their first time through, but the README never mentions those, and when you 
run ct-ng with no arguments in an 80x25 screen it scrolls off, if you pipe it 
to less and start reading you see "menuconfig" and start investigating that 
without reading through the rest.  Once you're in menuconfig, there's no hint 
of the 

I read the README all the way through and looked at the 
initial ./configure --help fairly closely, but by the time I got to ct-ng and 
saw it did menuconfig I skipped straight to reading the menuconfig help and 
thus setting up a toolchain build the slow way.  (I did at one point 
find . -name "*_defconfig" and it hit all the stuff in 

Oh, and under "target optimizations", a little judicious renaming might be 

"Generate code for which ABI"
"Emit assembly for which CPU"

(When I saw "Emit assembly for CPU" I went "um, yes please?" and had to read 
the help to have a clue what it was on about.)

It might help to indent "Tune for which CPU" under "Emit assembly for which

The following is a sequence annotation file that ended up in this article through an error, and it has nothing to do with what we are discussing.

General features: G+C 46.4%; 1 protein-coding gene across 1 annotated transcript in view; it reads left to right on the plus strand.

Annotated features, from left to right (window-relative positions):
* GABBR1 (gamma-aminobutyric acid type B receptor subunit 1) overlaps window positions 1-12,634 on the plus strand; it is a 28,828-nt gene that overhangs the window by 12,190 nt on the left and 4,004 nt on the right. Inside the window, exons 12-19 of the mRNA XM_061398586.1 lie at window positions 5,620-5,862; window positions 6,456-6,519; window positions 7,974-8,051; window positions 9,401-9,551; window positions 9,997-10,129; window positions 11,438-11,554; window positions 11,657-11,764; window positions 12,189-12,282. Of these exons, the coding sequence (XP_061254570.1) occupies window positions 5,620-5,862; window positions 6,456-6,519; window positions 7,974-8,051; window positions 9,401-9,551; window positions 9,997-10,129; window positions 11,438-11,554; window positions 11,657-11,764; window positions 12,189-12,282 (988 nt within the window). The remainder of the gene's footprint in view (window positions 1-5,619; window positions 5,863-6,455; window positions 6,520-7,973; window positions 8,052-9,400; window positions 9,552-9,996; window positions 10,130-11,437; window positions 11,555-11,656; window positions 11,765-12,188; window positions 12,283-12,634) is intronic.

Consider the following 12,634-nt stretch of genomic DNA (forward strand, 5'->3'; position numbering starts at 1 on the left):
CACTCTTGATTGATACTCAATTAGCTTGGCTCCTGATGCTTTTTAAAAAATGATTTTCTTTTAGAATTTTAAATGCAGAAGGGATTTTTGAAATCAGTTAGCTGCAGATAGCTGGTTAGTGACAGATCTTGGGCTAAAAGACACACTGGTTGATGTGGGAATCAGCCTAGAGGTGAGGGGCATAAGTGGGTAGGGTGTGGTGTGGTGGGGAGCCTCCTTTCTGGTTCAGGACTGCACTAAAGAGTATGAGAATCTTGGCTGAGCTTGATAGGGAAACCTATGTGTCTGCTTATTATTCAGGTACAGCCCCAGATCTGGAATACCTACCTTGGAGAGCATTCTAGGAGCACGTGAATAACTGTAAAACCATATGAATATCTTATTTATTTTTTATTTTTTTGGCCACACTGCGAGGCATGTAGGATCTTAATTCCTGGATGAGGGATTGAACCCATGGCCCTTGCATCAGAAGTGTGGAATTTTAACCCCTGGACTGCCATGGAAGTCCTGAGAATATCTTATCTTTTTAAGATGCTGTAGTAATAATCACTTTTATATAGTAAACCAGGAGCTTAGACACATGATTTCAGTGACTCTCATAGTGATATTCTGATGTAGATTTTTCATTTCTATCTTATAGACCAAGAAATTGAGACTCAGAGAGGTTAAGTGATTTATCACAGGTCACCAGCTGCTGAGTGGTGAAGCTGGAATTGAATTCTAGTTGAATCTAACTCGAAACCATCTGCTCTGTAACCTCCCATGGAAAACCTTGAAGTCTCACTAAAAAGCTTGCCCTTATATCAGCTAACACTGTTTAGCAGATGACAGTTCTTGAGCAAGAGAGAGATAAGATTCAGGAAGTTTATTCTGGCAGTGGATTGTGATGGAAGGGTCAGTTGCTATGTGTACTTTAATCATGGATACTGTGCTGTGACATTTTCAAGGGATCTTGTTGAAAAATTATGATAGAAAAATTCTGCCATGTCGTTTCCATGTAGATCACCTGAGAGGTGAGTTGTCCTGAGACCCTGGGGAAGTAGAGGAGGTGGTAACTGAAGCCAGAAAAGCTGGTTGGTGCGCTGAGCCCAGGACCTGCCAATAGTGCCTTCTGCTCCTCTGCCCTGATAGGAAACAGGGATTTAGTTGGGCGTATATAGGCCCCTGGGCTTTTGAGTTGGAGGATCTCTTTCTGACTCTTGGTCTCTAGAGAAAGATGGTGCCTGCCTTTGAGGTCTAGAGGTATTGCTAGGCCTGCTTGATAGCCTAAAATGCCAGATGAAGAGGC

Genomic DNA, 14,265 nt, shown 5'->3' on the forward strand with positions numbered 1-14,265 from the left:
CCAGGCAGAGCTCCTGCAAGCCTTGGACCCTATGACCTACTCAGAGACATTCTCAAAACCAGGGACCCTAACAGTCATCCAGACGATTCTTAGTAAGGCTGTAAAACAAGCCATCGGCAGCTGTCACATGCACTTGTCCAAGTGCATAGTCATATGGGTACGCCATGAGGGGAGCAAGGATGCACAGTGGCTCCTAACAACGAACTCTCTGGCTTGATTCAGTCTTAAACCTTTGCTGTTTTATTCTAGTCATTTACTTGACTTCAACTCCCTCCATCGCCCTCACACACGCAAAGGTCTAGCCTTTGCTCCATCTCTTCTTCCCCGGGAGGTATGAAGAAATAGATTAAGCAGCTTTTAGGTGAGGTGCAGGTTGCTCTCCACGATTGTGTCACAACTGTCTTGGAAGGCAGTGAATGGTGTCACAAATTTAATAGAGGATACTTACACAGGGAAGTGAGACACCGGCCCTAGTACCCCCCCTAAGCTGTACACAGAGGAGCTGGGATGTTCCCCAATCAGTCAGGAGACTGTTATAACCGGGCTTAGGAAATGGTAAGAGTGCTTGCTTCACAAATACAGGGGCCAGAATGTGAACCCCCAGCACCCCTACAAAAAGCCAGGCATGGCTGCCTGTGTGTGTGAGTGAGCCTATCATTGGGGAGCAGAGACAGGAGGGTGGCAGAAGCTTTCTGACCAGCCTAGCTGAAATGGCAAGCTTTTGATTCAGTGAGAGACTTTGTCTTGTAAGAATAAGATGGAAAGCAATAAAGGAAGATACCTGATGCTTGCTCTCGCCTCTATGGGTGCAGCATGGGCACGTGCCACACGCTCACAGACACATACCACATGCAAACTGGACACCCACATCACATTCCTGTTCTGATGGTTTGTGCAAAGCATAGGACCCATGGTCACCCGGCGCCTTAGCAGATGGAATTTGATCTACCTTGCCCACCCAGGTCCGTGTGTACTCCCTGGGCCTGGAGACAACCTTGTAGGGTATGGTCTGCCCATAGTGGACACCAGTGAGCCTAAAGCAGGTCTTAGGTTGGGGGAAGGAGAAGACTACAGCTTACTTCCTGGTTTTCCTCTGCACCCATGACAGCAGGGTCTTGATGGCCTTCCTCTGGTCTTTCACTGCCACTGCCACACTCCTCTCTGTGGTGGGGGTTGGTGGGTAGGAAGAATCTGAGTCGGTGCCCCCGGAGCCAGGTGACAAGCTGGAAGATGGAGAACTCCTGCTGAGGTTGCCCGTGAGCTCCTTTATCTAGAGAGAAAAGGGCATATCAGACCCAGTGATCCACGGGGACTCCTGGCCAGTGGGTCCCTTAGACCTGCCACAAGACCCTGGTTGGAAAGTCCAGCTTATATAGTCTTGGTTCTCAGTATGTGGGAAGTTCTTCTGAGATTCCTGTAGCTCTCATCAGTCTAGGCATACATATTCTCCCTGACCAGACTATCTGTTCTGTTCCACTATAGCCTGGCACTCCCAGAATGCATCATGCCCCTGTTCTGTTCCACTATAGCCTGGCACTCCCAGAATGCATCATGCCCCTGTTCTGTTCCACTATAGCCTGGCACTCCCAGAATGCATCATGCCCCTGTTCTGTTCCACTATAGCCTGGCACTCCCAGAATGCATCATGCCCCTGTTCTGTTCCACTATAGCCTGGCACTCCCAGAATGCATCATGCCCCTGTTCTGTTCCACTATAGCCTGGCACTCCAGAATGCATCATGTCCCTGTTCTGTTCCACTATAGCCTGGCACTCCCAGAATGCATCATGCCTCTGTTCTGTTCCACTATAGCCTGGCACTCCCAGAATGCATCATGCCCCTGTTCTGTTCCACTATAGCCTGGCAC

CPU", since it is a sub-option.

> > Ironically, kconfig is only really worth using when you have enough
> > config options to bother with it.
> But there *are* a lot of options! There isn't even all that could be
> available!

I agree there are a lot of options and could be more.

> > When you have small numbers of config options
> > that are usually going to be off, I prefer environment variables (with a
> > config file in which you can set those in a persistent manner) or command
> > line options.  Since you can set an environment variable on the command
> > line, ala:
> >
> >   FORK=1 ./
> >
> > I lean towards those.  Possibly a matter of personal taste...
> I think so. To configure stuff, I prefer having a GUI that is not vi, but
> that is still simple. and the kconfig language and its mconf interpreter
> seems quite fitted, even if it is not the best. But here is no alternative
> that I'm aware of. Plus, it is quite well known thanks to the Linux kernel
> using it.

Sure.  If you're going to use something like kconfig, kconfig is a good 
choice. :)

> > Similarly, the "experimental" one seems useless because when you enable
> > it the experimental versions already say "EXPERIMENTAL" in their
> > descriptions (wandered around until I found the binutils version choice